US: Why the First Lawsuit Against Trump’s Trans Troops Ban Is So Ingenious

On Wednesday, two LGBTQ rights groups filed the first lawsuit against President Donald Trump’s proposed ban on transgender service members. An estimated 15,000 trans individuals are already in the U.S. military, and Trump’s ban, announced via Twitter, would seem to require their immediate discharge. The complaint, filed on behalf of five trans women now serving openly, claims such a purge would violate their constitutional rights. The suit makes a very sound legal argument. It’s also a clever mechanism to force the government to reveal how serious it is about enforcing Trump’s tweeted diktat.

Trump announced his ban without consultation with the Pentagon, which has declined to implement any new policy absent further guidance from the White House. On Friday, the Los Angeles Blade reportedon a draft of such guidance that has apparently received the approval of the White House Counsel’s office. The draft guidance would maintain the current bar on enrollment for trans people, which had been set to be lifted this July. It would also encourage trans troops who are already serving to retire as soon as possible, push out enlisted personnel once their contracts end, and terminate officers up for promotion.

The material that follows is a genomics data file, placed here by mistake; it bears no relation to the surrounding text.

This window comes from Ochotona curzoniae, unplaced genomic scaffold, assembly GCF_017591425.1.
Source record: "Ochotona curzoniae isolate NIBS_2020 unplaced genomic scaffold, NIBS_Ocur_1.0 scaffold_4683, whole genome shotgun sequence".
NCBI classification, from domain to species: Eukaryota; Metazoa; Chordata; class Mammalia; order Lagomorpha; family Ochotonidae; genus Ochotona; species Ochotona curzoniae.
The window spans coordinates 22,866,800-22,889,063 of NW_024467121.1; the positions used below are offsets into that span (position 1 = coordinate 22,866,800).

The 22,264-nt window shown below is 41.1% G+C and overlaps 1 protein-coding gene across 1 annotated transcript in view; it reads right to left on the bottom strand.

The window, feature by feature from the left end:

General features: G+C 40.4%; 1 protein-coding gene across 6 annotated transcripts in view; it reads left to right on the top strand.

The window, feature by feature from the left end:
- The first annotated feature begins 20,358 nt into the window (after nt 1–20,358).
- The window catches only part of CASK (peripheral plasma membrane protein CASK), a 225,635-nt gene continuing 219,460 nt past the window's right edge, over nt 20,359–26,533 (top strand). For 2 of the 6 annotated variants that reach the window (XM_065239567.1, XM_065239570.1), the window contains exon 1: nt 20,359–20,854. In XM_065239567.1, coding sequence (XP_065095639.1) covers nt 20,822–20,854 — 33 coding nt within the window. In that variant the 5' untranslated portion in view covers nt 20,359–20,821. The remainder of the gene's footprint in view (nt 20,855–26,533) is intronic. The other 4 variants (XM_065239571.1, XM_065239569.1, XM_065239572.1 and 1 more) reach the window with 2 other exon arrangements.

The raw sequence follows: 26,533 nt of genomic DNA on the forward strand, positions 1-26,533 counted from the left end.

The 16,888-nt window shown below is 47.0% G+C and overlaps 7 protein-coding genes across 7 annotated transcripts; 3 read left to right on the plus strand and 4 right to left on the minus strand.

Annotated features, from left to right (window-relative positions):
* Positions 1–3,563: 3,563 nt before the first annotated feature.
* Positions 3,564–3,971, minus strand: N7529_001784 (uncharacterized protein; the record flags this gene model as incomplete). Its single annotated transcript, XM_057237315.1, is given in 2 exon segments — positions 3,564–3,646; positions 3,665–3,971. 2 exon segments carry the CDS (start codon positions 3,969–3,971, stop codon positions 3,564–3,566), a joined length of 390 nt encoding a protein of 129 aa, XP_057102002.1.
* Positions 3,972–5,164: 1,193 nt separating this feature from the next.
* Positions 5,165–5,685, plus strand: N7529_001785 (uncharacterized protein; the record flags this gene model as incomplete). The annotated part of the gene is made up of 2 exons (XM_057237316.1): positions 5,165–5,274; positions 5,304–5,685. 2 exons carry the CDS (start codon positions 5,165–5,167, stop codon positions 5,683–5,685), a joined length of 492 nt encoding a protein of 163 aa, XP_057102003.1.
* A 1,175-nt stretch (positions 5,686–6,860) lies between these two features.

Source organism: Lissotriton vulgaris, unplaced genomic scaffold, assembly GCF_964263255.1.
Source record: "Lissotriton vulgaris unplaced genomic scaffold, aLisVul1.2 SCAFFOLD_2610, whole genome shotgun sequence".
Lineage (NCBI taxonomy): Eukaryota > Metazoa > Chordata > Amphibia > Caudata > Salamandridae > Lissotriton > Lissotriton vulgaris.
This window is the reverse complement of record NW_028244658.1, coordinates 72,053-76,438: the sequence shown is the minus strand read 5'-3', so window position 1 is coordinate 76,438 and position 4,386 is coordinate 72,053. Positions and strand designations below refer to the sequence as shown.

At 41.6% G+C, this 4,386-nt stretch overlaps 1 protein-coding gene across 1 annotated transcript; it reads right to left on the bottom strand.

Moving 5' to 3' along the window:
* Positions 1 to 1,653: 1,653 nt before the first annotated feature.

The suit’s constitutional theories are especially compelling in light of the unprecedented nature of Trump’s policy: Never before has the Pentagon invited a new group of individuals to serve, then broken its promise and purged them from the ranks based solely on political judgment. The due process concerns raised by such a move are heightened by troops’ reliance interest. It is one thing to prohibit transgender people from enrolling in the military in the first place. To invite enrolled trans troops to come out, then expel them for making that decision on the basis of mere animus would seem to push the limits of due process. As a general rule, the government may not extend a guarantee of liberty to individuals and then punish them for relying upon that guarantee. On the merits, the plaintiffs have a strong case.

Will the courts reach the merits of this case? Read more via Slate